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COVID-19

Sweden updates Covid-19 testing and isolating rules for travellers

Everyone who enters Sweden from a country outside the Nordic region should continue to get tested for Covid-19 after arriving, after the Public Health Agency updated its recommendation.

Sweden updates Covid-19 testing and isolating rules for travellers
Testing is available at some airports in Sweden, like the booth at Arlanda pictured here. Photo: Claudio Bresciani / TT

Travellers who are not fully vaccinated and arrive from outside the Nordics (Denmark, Norway, Iceland and Finland) should avoid contact with others for one week after arriving (including, for example, not visiting shops, using public transport or having visitors to their home) and should take a test soon as possible after arriving.

This applies to both Swedish and foreign citizens, regardless of the reason for travel, although children under six and people who have received their second dose of a coronavirus vaccine at least two weeks before arrival in Sweden are exempt. However, even people who are fully vaccinated should get tested if they experience any symptoms of the virus – this applies regardless of whether they have recently been abroad.

A separate guideline for travellers from certain countries outside the EU to take a second test and isolate for one week on arrival was previously in place until August 31st, but has now been scrapped. This means that the same recommendations, to take one test on arrival and be “careful” about social contacts, now apply to all people who arrive in Sweden from outside the Nordic countries.

From September 1st, people who have tested positive for Covid-19 and recovered within the last six months are also exempt. The current guidelines are in place until at least October 31st.

“Several countries have a greater spread of infection than Sweden, and in contract tracing work we see that a relatively high proportion of Covid-19 cases are still linked to travel abroad,” the Public Health Agency’s deputy state epidemiologist Karin Tegmark Wisell said in a statement explaining why the testing recommendation had been extended.

Tests are free for people arriving in Sweden from overseas, and can be arranged by ordering one from 1177.se or using a drop-in centre. The 1177 website for your region (you can pick your region using the drop-down “välj region” menu at the top) should have more information, and Sweden’s larger airports also offer tests for some arriving passengers. The 1177 website for your region should also tell you how to book a test if you don’t normally live in Sweden and don’t have a Swedish personal ID number.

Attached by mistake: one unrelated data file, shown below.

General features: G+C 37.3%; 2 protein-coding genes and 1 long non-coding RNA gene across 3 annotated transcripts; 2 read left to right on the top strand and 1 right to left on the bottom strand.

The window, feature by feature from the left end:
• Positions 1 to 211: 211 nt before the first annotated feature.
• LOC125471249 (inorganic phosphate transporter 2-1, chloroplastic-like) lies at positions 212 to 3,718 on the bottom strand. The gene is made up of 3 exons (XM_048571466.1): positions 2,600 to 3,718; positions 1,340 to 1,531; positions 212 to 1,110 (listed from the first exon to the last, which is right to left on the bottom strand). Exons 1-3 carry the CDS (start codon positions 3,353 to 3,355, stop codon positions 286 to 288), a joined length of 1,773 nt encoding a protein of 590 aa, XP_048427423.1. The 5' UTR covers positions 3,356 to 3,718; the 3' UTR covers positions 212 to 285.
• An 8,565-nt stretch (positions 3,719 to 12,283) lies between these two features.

Unlike many countries but in line with Sweden’s strategy of using fewer legal restrictions, the recommendations to test and isolate are not legally enforced, but it is still not considered optional.

Even people who are exempt from taking the tests on arrival are still expected to be “careful” after travelling from overseas, according to the Public Health Agency. This includes paying close attention even to mild symptoms, keeping a distance from other people, and avoiding meeting people who belong to Covid-19 risk groups.

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SAS

Scandinavian airline SAS plans to launch electric planes in 2028 

Despite a number of economic challenges, airline SAS has announced an agreement with a Swedish company that will enable it to purchase electric aircraft and add them to its fleet. 

Scandinavian airline SAS plans to launch electric planes in 2028 

SAS has signed an agreement with Swedish company Heart Aerospace that could see it operating electric planes from 2028, the airline said in a press statement.

The model of plane that SAS would purchase from Heart Aerospace seats 30 passengers and has a range of 200 kilometers, SAS wrote.

“Along with the entire industry, we are responsible for making air travel more sustainable,” CEO of SAS Anko van der Werff said in the statement.

“SAS is dedicated to transforming air travel so future generations can continue to connect the world and enjoy the benefits of travel – but with a more sustainable footprint,” he said.

The aircraft will be installed with a hybrid system enabling them to double their range, SAS wrote.

“This has the potential to be a significant step on SAS’ sustainability journey, enabling zero-emission flights on routes within Scandinavia,” the press release stated. 

SAS has previously been involved in the development of another electric aircraft, the ES-30, which it partnered with Heart Aerospace on in 2019.

“The electric airplane will be a good supplement to our existing fleet, serving shorter routes in Denmark, Norway and Sweden in a more sustainable way,” van der Werff said.

READ MORE: SAS cancels 1,700 flights in September and October 

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